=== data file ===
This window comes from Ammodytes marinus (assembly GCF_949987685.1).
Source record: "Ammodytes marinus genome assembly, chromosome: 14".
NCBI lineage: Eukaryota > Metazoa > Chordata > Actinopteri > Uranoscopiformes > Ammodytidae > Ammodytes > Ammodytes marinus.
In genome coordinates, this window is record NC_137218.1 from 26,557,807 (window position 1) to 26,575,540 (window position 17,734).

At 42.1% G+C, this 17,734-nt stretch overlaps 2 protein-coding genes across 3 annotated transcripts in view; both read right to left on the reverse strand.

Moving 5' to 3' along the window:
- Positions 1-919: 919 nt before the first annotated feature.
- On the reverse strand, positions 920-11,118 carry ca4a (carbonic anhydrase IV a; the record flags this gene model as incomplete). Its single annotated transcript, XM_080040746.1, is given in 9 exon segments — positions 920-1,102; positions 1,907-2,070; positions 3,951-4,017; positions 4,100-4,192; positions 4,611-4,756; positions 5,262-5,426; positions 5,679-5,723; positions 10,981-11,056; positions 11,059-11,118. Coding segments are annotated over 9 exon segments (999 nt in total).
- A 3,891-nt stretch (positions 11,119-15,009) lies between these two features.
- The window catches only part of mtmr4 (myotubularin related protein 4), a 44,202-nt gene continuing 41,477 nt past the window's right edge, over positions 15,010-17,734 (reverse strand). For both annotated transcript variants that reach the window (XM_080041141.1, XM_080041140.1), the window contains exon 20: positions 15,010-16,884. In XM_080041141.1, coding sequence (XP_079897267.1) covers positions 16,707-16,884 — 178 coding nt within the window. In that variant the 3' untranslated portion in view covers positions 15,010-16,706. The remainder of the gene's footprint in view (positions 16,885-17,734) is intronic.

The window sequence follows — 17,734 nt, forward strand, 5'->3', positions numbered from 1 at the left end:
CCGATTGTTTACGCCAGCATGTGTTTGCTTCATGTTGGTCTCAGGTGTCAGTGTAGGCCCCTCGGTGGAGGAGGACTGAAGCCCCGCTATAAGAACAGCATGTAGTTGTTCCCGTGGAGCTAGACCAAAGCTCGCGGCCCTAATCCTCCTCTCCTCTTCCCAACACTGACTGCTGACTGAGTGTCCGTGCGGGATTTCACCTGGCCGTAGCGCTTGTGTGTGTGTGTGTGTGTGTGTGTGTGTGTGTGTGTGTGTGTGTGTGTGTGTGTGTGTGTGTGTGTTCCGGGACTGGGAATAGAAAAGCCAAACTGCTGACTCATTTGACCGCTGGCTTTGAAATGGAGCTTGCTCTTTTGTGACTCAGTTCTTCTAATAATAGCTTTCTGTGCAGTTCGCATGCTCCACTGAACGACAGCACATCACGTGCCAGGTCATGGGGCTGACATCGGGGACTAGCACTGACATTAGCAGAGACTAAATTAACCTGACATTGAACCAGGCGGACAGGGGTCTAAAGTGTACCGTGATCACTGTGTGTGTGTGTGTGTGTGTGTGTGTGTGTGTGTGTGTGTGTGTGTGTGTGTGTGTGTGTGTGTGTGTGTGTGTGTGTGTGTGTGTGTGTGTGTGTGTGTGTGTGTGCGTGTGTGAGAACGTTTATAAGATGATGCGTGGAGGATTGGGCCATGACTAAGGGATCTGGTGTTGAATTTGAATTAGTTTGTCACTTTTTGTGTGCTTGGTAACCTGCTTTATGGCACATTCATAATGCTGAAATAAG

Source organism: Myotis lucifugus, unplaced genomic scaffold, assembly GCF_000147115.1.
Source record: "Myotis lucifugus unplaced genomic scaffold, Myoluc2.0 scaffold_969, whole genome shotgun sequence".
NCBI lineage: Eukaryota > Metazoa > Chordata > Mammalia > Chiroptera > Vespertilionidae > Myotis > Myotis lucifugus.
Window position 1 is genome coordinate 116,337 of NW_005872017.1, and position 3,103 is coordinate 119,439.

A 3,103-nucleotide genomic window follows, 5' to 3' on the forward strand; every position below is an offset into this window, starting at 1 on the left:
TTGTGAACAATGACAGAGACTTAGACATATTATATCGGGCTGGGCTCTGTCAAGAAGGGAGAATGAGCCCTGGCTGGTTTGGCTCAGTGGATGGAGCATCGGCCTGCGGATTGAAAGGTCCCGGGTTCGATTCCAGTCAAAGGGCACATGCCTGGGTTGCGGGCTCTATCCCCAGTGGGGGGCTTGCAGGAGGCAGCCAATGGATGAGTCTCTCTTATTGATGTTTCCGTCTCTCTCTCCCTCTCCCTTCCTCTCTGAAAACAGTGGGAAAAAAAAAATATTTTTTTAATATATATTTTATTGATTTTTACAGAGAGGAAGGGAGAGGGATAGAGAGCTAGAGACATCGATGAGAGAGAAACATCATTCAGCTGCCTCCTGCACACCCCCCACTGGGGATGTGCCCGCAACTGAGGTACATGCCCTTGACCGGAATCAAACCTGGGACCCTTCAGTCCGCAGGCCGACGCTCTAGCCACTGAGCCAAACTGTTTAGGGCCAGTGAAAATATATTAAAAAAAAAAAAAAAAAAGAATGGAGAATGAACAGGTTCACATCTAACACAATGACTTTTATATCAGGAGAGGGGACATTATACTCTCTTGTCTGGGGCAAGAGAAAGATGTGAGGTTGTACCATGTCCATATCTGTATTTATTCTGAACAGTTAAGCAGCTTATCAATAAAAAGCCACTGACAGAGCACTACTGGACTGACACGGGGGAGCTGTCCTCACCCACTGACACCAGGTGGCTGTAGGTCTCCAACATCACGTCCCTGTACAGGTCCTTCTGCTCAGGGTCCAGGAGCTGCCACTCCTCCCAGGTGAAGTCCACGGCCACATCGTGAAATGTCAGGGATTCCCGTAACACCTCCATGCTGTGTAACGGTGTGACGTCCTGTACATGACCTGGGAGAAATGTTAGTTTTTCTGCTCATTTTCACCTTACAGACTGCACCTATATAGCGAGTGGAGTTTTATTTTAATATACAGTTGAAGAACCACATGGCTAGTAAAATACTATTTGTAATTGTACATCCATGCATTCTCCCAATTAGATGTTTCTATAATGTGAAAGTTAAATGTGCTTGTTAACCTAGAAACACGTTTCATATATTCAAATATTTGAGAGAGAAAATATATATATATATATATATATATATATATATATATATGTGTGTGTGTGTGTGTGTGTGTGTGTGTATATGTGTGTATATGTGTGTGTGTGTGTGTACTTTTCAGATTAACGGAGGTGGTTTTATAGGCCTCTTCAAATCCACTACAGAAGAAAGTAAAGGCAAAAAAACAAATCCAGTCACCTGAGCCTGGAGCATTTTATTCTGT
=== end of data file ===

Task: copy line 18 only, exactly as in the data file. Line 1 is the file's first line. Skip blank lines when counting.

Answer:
TTGTGAACAATGACAGAGACTTAGACATATTATATCGGGCTGGGCTCTGTCAAGAAGGGAGAATGAGCCCTGGCTGGTTTGGCTCAGTGGATGGAGCATCGGCCTGCGGATTGAAAGGTCCCGGGTTCGATTCCAGTCAAAGGGCACATGCCTGGGTTGCGGGCTCTATCCCCAGTGGGGGGCTTGCAGGAGGCAGCCAATGGATGAGTCTCTCTTATTGATGTTTCCGTCTCTCTCTCCCTCTCCCTTCCTCTCTGAAAACAGTGGGAAAAAAAAAATATTTTTTTAATATATATTTTATTGATTTTTACAGAGAGGAAGGGAGAGGGATAGAGAGCTAGAGACATCGATGAGAGAGAAACATCATTCAGCTGCCTCCTGCACACCCCCCACTGGGGATGTGCCCGCAACTGAGGTACATGCCCTTGACCGGAATCAAACCTGGGACCCTTCAGTCCGCAGGCCGACGCTCTAGCCACTGAGCCAAACTGTTTAGGGCCAGTGAAAATATATTAAAAAAAAAAAAAAAAAAGAATGGAGAATGAACAGGTTCACATCTAACACAATGACTTTTATATCAGGAGAGGGGACATTATACTCTCTTGTCTGGGGCAAGAGAAAGATGTGAGGTTGTACCATGTCCATATCTGTATTTATTCTGAACAGTTAAGCAGCTTATCAATAAAAAGCCACTGACAGAGCACTACTGGACTGACACGGGGGAGCTGTCCTCACCCACTGACACCAGGTGGCTGTAGGTCTCCAACATCACGTCCCTGTACAGGTCCTTCTGCTCAGGGTCCAGGAGCTGCCACTCCTCCCAGGTGAAGTCCACGGCCACATCGTGAAATGTCAGGGATTCCCGTAACACCTCCATGCTGTGTAACGGTGTGACGTCCTGTACATGACCTGGGAGAAATGTTAGTTTTTCTGCTCATTTTCACCTTACAGACTGCACCTATATAGCGAGTGGAGTTTTATTTTAATATACAGTTGAAGAACCACATGGCTAGTAAAATACTATTTGTAATTGTACATCCATGCATTCTCCCAATTAGATGTTTCTATAATGTGAAAGTTAAATGTGCTTGTTAACCTAGAAACACGTTTCATATATTCAAATATTTGAGAGAGAAAATATATATATATATATATATATATATATATATATATATGTGTGTGTGTGTGTGTGTGTGTGTGTGTATATGTGTGTATATGTGTGTGTGTGTGTGTACTTTTCAGATTAACGGAGGTGGTTTTATAGGCCTCTTCAAATCCACTACAGAAGAAAGTAAAGGCAAAAAAACAAATCCAGTCACCTGAGCCTGGAGCATTTTATTCTGT